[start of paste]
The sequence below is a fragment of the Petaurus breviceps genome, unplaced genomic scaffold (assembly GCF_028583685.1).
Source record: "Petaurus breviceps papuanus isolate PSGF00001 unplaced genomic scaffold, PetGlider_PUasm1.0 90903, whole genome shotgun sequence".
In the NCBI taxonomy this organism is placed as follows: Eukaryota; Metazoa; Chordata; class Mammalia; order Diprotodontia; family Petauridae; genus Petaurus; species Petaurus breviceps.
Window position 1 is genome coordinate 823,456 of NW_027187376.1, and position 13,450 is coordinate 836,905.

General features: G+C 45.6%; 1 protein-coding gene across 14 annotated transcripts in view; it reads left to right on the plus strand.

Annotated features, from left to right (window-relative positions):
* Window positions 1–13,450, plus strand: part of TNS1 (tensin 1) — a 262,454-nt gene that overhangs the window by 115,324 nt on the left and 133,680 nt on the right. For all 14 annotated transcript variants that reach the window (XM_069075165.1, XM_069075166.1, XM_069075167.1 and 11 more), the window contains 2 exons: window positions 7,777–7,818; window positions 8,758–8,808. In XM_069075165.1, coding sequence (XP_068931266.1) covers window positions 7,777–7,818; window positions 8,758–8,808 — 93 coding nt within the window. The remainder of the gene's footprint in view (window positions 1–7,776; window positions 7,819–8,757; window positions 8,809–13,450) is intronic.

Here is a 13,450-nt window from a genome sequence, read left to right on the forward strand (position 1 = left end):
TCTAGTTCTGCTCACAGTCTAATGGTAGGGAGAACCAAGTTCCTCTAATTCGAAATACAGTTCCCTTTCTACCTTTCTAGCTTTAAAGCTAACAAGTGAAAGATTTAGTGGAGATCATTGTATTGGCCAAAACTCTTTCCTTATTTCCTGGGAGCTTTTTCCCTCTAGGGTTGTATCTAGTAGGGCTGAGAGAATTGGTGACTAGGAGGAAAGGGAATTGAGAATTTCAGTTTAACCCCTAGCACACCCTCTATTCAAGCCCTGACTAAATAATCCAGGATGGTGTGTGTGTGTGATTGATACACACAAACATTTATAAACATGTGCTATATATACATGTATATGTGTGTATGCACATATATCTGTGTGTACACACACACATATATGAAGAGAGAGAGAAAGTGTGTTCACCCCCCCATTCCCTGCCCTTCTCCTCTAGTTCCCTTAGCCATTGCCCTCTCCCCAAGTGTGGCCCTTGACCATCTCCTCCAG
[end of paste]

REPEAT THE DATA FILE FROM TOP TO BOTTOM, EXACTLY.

The sequence below is a fragment of the Petaurus breviceps genome, unplaced genomic scaffold (assembly GCF_028583685.1).
Source record: "Petaurus breviceps papuanus isolate PSGF00001 unplaced genomic scaffold, PetGlider_PUasm1.0 90903, whole genome shotgun sequence".
In the NCBI taxonomy this organism is placed as follows: Eukaryota; Metazoa; Chordata; class Mammalia; order Diprotodontia; family Petauridae; genus Petaurus; species Petaurus breviceps.
Window position 1 is genome coordinate 823,456 of NW_027187376.1, and position 13,450 is coordinate 836,905.

General features: G+C 45.6%; 1 protein-coding gene across 14 annotated transcripts in view; it reads left to right on the plus strand.

Annotated features, from left to right (window-relative positions):
* Window positions 1–13,450, plus strand: part of TNS1 (tensin 1) — a 262,454-nt gene that overhangs the window by 115,324 nt on the left and 133,680 nt on the right. For all 14 annotated transcript variants that reach the window (XM_069075165.1, XM_069075166.1, XM_069075167.1 and 11 more), the window contains 2 exons: window positions 7,777–7,818; window positions 8,758–8,808. In XM_069075165.1, coding sequence (XP_068931266.1) covers window positions 7,777–7,818; window positions 8,758–8,808 — 93 coding nt within the window. The remainder of the gene's footprint in view (window positions 1–7,776; window positions 7,819–8,757; window positions 8,809–13,450) is intronic.

Here is a 13,450-nt window from a genome sequence, read left to right on the forward strand (position 1 = left end):
TCTAGTTCTGCTCACAGTCTAATGGTAGGGAGAACCAAGTTCCTCTAATTCGAAATACAGTTCCCTTTCTACCTTTCTAGCTTTAAAGCTAACAAGTGAAAGATTTAGTGGAGATCATTGTATTGGCCAAAACTCTTTCCTTATTTCCTGGGAGCTTTTTCCCTCTAGGGTTGTATCTAGTAGGGCTGAGAGAATTGGTGACTAGGAGGAAAGGGAATTGAGAATTTCAGTTTAACCCCTAGCACACCCTCTATTCAAGCCCTGACTAAATAATCCAGGATGGTGTGTGTGTGTGATTGATACACACAAACATTTATAAACATGTGCTATATATACATGTATATGTGTGTATGCACATATATCTGTGTGTACACACACACATATATGAAGAGAGAGAGAAAGTGTGTTCACCCCCCCATTCCCTGCCCTTCTCCTCTAGTTCCCTTAGCCATTGCCCTCTCCCCAAGTGTGGCCCTTGACCATCTCCTCCAG